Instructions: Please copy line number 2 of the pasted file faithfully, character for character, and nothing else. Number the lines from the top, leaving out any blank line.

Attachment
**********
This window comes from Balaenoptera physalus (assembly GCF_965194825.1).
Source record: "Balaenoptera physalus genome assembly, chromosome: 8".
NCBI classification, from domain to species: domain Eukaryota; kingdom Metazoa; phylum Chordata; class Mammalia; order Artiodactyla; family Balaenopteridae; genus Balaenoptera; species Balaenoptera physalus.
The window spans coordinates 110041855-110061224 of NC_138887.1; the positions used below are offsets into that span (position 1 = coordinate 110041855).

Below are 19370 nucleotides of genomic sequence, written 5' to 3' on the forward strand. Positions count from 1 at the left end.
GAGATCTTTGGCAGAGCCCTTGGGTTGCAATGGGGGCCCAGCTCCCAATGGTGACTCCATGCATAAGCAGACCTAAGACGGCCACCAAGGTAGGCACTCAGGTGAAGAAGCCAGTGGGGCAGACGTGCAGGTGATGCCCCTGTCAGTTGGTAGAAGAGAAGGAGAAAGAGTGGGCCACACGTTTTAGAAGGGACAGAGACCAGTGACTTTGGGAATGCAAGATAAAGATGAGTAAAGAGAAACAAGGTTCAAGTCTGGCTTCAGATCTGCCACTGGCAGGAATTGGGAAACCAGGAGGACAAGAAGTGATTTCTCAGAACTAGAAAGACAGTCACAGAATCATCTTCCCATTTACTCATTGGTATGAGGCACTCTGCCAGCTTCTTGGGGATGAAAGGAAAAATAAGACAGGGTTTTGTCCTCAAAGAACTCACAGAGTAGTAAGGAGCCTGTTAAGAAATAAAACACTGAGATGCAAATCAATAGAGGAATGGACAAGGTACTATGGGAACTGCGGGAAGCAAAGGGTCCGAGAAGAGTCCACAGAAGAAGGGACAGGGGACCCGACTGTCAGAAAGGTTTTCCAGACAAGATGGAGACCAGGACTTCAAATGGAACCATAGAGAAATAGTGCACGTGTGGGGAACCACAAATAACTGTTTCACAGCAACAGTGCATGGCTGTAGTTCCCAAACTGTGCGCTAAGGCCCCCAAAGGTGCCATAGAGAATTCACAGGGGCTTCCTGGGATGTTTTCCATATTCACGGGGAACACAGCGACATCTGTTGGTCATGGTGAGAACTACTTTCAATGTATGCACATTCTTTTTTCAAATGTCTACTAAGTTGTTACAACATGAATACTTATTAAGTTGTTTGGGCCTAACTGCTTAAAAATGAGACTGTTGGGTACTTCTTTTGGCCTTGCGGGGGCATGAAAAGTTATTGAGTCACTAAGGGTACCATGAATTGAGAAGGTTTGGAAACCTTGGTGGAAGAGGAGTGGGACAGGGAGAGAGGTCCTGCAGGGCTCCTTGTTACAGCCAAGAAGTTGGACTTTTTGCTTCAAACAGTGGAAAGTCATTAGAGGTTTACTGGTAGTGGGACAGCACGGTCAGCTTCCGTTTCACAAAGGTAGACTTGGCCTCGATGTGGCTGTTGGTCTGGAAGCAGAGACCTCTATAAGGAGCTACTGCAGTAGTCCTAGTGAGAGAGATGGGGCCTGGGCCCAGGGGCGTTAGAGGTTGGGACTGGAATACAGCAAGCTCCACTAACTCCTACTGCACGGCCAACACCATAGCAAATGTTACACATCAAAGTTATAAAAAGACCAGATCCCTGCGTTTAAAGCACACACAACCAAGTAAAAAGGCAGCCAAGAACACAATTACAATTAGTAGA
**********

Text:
Source record: "Balaenoptera physalus genome assembly, chromosome: 8".